Source | hr-economictimes-indiatimes-com.cdn.ampproject.org | ETHRWorld
Remote work is at a crossroads. While necessitated by the pandemic, workers have reaped the benefits of the greater flexibility that they are now not willing to go without. A study showed that nearly three-quarters of workers said the pandemic made them want to work more remotely in the future, with 83 per cent of employees saying that they are more likely to stay at their company if they are allowed to work flexibly.
According to a Forrester study commissioned by LogMeIn, 60 per cent of respondents said they were even willing to accept less pay in a trade for flexibility.
However, many decision-makers and leaders are still taking an antiquated look at remote work rather than seeing it as the competitive differentiator it is. While 56 per cent of employees say they are more productive when working remotely and 61 per cent say they can get more done in an 8-hour workday when remote, only 5 per cent of decision-makers surveyed believe remote workers are more productive, and 70 per cent said employees in the office are more trustworthy.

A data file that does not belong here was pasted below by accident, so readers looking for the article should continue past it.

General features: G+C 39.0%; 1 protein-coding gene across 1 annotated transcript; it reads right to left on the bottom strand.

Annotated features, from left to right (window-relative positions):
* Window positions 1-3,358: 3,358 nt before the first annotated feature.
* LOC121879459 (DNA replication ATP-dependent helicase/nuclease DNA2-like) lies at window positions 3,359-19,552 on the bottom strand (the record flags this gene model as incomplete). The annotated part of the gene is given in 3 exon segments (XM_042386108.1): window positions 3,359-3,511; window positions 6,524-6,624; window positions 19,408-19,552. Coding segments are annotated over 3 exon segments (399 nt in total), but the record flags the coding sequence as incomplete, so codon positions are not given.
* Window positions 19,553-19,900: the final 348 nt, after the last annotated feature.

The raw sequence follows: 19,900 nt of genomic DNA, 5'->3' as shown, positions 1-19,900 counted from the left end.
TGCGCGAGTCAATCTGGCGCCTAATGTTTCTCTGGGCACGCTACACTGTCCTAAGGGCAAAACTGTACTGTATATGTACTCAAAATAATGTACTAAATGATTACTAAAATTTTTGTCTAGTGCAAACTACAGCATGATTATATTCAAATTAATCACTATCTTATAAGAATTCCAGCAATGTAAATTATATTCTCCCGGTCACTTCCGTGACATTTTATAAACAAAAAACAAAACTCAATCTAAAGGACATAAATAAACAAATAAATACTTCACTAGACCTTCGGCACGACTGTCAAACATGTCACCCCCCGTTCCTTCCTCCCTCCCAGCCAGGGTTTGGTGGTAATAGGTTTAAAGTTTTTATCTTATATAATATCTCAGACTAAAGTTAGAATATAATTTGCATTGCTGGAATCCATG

So, while companies must take this next shift toward hybrid or digital-first work as an opportunity to mature the remote work tools and programs hastily put in place one year ago, the study conducted using two online surveys – one of 582 remote work decision-makers, such as those leading human resource or IT departments, and the second survey of 427 employees – each at global organizations of 10-2,500 employees, shows they may not be.
The results show that business leaders must move away from outdated remote work stigmas and embrace the new way employees want to work. Shifting to an “anywhere” work program is not a simple task, but it is critical for business success.